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High Profile Bills Pass on 'Crossover Day' in Ga Legislature

Georgia lawmakers closed "Crossover Day" with the passage of several high profile bills Thursday.

Senate voted to ban Georgia law enforcement agencies from setting minimum waiting periods before they act on a reported missing persons case. That's Senate Bill 13. It will now go to the house.

Lawmakers in the House approved a plan to lower grade requirements for those seeking HOPE grants to attend the state's technical colleges. They voted 169 to 1 to send it to the Senate. 

The bill would return the qualifying grade point average to 2.0.

Sequester Would End Flyovers at Sports Events

Sequester Would End Flyovers at Sports Events


Gary Mihoces
USA Today

We’ve oohed and aahed at the vroom of military jets flying over sporting events. That will be silenced if the federal budget cuts of sequestration are fully implemented.

Senate Rejects Sequester Alternatives

by Susan Davis, USA Today


  • The U.S. Senate rejected both a Republican and Democratic alternative to avoid deep spending cuts
  • Congressional leaders head to the White House Friday for a last ditch effort for compromise
  • $85 billion in across-the-board spending cuts kick in Friday through Sept. 30

WASHINGTON - The U.S. Senate failed to pass both Republican and Democratic alternatives to head off across-the-board spending cuts, further ensuring Washington will blow past a Friday deadline to avoid or replace $85 billion in cuts that threaten economic growth, military readiness and jobs.

Military to Spend More on Care Under Sequester

Military to Spend More on Care Under Sequester


By Gregg Zoroya
USA Today

Sweeping budget cuts going into effect Friday create a paradox for military medicine: spending money to save money, Army, Navy and Air Force medical officials say.

As thousands of civilian medical workers are furloughed because of the “sequester,” patients will be sent to private doctors at public expense to receive timely medical care, according to the military medical officials.

Obama Warns Sequester Will Cause Job Losses

WASHINGTON (AP) - President Barack Obama is warning that "people will lose their jobs" if across-the-board budget cuts take effect as scheduled next week.

Obama says the $85 billion in cuts - known as the sequester - are "severe" and says they won't help the economy and won't create jobs.

Obama is calling the across-the-board cuts a "meat cleaver" approach to reducing the deficit. He says the cuts would impact the nation's military readiness and investment in areas like education.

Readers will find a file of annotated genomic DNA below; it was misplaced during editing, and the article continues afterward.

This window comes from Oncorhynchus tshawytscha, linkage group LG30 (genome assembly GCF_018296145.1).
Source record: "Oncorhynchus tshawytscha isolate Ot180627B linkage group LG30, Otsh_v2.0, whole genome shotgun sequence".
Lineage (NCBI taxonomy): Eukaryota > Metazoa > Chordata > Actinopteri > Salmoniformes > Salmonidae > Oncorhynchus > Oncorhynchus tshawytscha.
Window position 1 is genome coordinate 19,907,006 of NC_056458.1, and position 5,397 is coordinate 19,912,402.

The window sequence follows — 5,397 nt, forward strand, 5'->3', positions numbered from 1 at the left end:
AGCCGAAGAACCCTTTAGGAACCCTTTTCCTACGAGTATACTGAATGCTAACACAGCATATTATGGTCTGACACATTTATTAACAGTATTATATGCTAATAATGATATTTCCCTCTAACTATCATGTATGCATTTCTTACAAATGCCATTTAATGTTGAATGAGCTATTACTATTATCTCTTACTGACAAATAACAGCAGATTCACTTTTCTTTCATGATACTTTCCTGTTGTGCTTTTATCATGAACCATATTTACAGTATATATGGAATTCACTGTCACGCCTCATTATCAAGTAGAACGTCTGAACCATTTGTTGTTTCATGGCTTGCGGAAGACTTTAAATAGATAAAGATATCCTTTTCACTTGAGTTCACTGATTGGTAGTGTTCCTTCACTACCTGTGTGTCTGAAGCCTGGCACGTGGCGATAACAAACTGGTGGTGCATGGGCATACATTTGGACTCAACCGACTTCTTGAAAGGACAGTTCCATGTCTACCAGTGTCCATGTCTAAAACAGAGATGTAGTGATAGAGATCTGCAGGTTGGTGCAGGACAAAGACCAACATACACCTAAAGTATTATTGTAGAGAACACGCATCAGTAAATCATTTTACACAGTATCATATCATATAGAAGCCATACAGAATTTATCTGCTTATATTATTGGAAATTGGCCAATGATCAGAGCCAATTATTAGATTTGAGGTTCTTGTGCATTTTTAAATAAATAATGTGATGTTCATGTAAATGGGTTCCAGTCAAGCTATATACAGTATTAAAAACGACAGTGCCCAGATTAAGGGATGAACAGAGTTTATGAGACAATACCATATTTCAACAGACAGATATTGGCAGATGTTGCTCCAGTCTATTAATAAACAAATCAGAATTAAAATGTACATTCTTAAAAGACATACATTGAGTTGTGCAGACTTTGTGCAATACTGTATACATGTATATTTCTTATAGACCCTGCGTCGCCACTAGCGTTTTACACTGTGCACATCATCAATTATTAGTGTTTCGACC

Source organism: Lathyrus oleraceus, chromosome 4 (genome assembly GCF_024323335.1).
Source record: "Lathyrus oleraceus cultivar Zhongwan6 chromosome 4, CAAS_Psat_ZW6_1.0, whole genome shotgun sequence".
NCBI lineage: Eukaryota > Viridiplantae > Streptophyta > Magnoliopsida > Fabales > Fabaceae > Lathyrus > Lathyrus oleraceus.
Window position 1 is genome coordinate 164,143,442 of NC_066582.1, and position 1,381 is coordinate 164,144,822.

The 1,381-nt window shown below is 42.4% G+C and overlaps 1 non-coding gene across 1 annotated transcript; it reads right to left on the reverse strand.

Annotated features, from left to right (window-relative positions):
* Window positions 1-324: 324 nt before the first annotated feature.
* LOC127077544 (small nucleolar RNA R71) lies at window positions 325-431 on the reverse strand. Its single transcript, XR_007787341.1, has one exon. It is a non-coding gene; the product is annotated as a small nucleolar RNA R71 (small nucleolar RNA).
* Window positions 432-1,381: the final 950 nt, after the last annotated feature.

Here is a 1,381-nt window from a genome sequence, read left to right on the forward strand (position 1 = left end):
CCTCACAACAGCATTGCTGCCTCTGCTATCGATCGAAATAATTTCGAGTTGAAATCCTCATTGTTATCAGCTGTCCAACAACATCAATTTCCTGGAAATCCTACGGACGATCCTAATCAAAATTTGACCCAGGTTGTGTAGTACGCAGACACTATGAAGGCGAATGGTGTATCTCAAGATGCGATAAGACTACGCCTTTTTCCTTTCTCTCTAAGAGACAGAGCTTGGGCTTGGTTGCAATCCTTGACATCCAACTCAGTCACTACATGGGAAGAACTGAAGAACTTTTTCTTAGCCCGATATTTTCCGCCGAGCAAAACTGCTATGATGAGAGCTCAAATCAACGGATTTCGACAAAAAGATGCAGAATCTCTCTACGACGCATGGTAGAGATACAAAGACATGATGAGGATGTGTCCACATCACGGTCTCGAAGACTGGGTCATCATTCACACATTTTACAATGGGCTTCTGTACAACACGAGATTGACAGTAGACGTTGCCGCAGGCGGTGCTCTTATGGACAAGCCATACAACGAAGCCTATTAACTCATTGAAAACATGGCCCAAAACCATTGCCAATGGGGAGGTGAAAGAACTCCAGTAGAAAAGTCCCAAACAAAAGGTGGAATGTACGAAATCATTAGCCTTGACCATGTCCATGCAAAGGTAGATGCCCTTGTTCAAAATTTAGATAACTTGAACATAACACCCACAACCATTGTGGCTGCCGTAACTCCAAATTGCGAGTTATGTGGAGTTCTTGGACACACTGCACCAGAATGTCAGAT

He's calling on Republicans to back a plan proposed by Senate Democrats that would offset the sequester through a combination of increased tax revenue and targeted budget cuts. GOP lawmakers are opposed to more tax revenue, saying Obama got the tax increases he wanted during the "fiscal cliff" negotiations.

(Copyright 2013 The Associated Press. All rights reserved. This material may not be published, broadcast, rewritten or redistributed.)


Obama Addresses Afghanistan, DoD Budget in SOTU

Obama Addresses Afghanistan, DoD Budget in SOTU

Air Force Times
By Rick Maze


President Obama’s State of the Union pledge to reduce by half the number of U.S. troops in Afghanistan within a year drew quick complaints from a top House Republican.

“By the end of next year, our war in Afghanistan will be over,” Obama said before Congress in a televised address. “After a decade of grinding war, our brave men and women in uniform are coming home.”

Reps. Bishop and Scott React to State of the Union

Two Congressmen who represent Central Georgia responded Tuesday night to the President's State of the Union Address with fundamentally different views on how effective the Commander in Chief was.

Republican U.S. Rep. Austin Scott, District 8, said he was disappointed in what he called a lack of specifics.

"We didn't get to hear more about his specific plans to undo the sequester that he signed," Congressman Scott said. "That is going to have such a devastating effect on our military," he added, referring to the string of cuts that would hit the Pentagon's budget March 1, if Congress doesn't intervene.

He also felt President Obama missed an opportunity to heal wounds from the weeks-long fiscal cliff standoff.